Law Blogging as Law Making

Law Blogging as Law Making

For 10 years, Opinio Juris has served as a forum for short-form legal scholarship. Many posts were short and simple, quickly flagging a particular development or issue and bringing it to the attention of international lawyers across the globe. But other posts were far more in depth, analyzing a complex legal issue with great subtlety and persuasion. What strikes me about the longer posts is that they often read like mini-articles, enhancing and enriching legal scholarship with shorter articles that might not–or could not–be explored in regular law review articles. Producing legal scholarship on a daily blog allows for an immediate impact that would be impossible in a law review or law journal with a 6-month (or even 2-month) publication cycle.

Opinio Juris posts have been cited in many law review articles. A simple search for in any law review database will pull up hundreds of examples of law review blog posts that are now cited as scholarship alongside treaties, cases, and more conventional articles. Opinio Juris postings also impact the daily practice of law in important and urgent cases. To name just one well-known and recent example, Kevin Heller wrote about the U.S. drone strike against Anwar al-Awlaki and queried whether it violated the federal murder statute. It was widely reported that Kevin’s post prompted the Office of the Legal Counsel in the Justice Department to substantially revise their draft memo regarding the lawfulness of targeting al-Awlaki. If that isn’t real-world impact, I don’t know what is.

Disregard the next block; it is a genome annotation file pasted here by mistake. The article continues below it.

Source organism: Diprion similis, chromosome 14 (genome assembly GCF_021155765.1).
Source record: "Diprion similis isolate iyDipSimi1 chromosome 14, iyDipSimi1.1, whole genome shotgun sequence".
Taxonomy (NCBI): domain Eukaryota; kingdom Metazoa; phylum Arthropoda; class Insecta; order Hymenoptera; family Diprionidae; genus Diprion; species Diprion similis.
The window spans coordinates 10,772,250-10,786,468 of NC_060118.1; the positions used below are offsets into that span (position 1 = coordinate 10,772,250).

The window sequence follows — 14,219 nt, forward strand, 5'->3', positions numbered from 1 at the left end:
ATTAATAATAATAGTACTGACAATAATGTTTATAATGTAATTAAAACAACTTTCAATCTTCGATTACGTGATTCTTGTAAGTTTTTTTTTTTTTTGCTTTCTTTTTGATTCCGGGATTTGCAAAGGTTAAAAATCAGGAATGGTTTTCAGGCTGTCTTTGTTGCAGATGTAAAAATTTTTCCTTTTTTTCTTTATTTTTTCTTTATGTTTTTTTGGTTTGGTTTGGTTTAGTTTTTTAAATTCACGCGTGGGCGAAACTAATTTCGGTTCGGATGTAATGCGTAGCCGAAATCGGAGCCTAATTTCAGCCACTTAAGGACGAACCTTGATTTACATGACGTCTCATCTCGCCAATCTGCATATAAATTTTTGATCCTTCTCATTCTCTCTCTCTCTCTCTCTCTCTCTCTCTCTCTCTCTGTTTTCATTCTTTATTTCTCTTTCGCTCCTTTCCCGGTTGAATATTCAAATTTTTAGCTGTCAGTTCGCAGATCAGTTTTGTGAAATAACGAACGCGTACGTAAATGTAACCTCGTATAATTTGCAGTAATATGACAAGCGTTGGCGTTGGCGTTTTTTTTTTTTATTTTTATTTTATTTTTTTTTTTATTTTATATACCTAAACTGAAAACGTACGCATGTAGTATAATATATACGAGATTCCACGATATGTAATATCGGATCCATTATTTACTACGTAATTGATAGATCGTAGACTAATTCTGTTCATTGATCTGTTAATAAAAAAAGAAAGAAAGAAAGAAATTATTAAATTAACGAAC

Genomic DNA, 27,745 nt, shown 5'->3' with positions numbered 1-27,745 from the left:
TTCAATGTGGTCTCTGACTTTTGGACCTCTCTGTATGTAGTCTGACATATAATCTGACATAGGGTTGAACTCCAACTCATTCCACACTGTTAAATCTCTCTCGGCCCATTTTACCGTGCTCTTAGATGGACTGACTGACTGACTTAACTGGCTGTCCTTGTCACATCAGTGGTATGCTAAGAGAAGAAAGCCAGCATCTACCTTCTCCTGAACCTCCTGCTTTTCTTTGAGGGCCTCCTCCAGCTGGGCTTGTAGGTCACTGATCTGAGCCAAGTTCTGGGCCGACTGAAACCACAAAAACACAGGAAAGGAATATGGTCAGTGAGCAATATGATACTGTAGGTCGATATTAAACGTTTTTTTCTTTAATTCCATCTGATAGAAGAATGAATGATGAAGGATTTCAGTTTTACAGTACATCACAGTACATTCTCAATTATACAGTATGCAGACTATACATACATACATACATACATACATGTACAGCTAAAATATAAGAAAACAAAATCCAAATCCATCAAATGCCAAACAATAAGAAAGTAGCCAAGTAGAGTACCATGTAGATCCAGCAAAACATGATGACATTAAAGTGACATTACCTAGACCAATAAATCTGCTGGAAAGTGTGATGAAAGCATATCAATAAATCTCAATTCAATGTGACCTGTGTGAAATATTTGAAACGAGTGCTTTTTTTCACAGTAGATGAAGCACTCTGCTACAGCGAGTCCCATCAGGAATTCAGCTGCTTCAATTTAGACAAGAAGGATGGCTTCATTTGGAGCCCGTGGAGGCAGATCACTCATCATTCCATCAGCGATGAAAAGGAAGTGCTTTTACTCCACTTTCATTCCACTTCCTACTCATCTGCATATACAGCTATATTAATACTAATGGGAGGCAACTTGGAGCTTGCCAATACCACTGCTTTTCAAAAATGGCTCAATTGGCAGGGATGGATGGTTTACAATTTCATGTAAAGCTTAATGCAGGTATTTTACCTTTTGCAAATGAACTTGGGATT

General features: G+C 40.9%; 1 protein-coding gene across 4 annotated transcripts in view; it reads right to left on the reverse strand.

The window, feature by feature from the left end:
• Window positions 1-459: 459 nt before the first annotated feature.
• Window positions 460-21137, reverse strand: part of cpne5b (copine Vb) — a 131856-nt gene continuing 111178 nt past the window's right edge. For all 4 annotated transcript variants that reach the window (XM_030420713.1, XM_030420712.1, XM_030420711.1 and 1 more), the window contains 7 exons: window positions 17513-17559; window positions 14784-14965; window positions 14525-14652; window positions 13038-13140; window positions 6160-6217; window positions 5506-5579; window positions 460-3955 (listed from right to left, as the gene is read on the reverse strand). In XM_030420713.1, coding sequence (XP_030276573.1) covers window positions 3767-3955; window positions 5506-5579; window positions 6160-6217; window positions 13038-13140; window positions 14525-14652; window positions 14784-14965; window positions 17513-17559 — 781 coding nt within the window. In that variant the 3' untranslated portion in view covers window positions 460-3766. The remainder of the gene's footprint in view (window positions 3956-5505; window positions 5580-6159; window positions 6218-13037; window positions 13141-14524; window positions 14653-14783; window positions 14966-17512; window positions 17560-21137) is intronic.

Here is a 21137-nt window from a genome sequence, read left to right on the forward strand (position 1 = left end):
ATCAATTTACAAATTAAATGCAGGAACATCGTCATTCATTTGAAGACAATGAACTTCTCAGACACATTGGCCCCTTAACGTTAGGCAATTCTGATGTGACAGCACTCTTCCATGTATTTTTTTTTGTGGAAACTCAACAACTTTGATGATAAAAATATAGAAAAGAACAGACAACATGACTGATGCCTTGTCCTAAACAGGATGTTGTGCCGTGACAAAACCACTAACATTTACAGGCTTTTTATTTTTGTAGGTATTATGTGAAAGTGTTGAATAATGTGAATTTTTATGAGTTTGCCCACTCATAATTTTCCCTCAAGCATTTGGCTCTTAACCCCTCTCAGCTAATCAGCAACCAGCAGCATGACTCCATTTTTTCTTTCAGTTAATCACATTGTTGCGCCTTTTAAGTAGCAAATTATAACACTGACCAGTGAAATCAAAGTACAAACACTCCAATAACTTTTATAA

I like to use blog posts, on Opinio Juris and elsewhere, to sound out ideas that eventually make it into law review articles. It’s often easy to sketch out the basic contours of an argument and see what kind of reaction it generates. Then, when it comes time to render the argument in article form for a law review, one already knows which aspects of the argument will generate the most push-back and will require a stronger defense. In many cases one can predict this in advance, but in other situations the audience reaction is genuinely surprising and counter-intuitive. In this way, law blogging improves legal scholarship.

For most of the last 10 years, I’ve been a reader of Opinio Juris, not a blogger. My migration from the former to the latter is relatively recent. Ten years from now, I hope we are looking back on another decade of compelling and intense discourse.

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John C. Dehn

I have been waiting for the right point to say this. Although I am only a former guest blogger for, reader of, and occasional commenter on OJ, I can quite safely say that—for a variety of reasons—I would not be a law professor today without the numerous and varied opportunities guest blogging and commenting on OJ opened to me. It has had a very real and important impact on my career. So to all of you at OJ, particularly Chris, Peggy, Ken, Roger and (for different reasons) Kevin, I must say THANK YOU VERY MUCH. I can certainly GENERALLY confirm from my experiences that lawyers at very high levels of our government and military, law professors at elite schools, and even federal judges and their clerks, read this blog…and often its comments.


If you read a deleted posting here, I had no one that I know (or can remember) has posted on OJ in mind.
My positive point is that this site has been most valuable for insights, point/counterpoint discussion. shaping ideas in new ways, and so forth. I am pleased to learn that OJ and other chat sites are being cited in law review articles. One of my forthcoming articles, on surveillance and the human rights disconnect, has some EJIL-Talk citations to posts and responses.
p.s. even though one of the responses was in the full name of a European professor, the journal editors would not allow me to put the word “Professor” before his name. Perhaps I could have emailed him for confirmation, but it was in the turn-around editing process. One response that I quoted was merely in the name used on-line. Perhaps there will be changes in the style manuals re: how to cite these things.
New world.